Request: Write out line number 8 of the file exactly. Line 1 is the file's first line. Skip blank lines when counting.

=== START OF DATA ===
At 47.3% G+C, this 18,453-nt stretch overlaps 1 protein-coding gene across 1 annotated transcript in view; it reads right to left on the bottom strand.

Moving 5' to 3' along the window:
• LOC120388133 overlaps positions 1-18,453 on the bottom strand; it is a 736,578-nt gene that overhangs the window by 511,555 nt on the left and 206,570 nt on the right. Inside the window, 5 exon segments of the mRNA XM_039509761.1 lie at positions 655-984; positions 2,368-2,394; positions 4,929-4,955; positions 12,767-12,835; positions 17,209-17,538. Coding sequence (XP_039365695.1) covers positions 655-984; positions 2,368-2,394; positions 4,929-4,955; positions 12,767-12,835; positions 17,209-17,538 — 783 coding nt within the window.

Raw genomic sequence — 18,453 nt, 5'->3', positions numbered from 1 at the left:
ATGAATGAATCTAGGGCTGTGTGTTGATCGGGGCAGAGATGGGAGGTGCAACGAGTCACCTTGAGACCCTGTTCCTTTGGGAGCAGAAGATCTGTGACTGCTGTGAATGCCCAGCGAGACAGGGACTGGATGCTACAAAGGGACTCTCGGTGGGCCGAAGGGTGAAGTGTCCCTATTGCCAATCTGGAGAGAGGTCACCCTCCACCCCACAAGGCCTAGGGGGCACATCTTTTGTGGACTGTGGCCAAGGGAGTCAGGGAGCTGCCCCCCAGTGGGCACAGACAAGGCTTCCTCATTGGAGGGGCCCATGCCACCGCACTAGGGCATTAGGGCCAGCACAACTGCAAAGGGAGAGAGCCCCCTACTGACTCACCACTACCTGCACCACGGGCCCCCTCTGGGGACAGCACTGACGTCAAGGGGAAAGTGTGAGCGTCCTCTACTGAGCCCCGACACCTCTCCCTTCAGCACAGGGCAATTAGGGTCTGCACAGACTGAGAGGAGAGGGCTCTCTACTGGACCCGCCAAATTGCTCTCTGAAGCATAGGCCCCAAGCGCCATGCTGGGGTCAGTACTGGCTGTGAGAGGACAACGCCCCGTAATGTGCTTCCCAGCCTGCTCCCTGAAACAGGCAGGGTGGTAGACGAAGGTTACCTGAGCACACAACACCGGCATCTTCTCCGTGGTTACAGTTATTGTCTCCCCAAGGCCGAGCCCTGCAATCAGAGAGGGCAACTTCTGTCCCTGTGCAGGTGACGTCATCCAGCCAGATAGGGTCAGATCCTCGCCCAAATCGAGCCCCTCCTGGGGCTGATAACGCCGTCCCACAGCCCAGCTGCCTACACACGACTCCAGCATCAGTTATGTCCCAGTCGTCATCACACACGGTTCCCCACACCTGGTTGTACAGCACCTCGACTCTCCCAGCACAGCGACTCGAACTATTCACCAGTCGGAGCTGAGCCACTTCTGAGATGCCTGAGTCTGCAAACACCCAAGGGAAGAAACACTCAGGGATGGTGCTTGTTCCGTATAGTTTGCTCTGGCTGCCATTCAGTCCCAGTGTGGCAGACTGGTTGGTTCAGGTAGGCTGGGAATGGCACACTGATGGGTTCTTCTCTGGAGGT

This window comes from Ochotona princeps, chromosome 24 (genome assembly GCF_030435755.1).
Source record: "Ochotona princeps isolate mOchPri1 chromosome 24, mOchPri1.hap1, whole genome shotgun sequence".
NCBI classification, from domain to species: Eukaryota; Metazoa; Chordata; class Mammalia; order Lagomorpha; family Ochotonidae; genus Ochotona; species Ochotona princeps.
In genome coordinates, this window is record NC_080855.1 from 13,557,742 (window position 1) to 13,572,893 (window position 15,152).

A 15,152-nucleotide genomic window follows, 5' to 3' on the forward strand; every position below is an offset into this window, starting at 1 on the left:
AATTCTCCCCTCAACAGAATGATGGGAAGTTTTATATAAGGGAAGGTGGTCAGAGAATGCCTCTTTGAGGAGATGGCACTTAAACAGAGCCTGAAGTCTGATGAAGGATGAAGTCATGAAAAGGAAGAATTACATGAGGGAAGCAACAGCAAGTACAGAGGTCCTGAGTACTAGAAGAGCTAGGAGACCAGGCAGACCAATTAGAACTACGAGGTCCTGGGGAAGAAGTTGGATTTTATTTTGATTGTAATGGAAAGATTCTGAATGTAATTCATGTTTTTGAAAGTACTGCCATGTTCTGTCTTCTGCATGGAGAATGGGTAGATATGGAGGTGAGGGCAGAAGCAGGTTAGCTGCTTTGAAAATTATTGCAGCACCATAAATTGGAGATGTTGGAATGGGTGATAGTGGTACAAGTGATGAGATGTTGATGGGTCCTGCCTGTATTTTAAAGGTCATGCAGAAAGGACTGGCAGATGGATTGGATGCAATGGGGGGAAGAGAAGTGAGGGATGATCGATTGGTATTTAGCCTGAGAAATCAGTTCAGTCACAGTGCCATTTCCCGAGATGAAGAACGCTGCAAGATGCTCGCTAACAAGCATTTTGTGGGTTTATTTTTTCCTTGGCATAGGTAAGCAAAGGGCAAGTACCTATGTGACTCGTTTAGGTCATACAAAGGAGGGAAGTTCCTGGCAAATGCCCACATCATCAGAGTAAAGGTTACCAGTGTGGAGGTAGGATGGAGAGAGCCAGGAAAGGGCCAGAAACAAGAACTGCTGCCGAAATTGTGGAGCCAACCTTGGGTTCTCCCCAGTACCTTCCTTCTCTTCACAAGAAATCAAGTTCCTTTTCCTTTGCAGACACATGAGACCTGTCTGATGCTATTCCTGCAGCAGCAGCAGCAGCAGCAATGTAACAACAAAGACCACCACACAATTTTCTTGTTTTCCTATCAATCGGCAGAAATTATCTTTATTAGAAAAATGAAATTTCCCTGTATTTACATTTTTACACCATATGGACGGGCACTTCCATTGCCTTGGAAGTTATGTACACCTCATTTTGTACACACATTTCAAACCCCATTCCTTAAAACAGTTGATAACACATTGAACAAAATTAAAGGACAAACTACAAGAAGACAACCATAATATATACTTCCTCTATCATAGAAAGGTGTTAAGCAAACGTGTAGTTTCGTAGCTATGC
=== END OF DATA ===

NCBI classification, from domain to species: Eukaryota; Metazoa; Chordata; class Mammalia; order Lagomorpha; family Ochotonidae; genus Ochotona; species Ochotona princeps.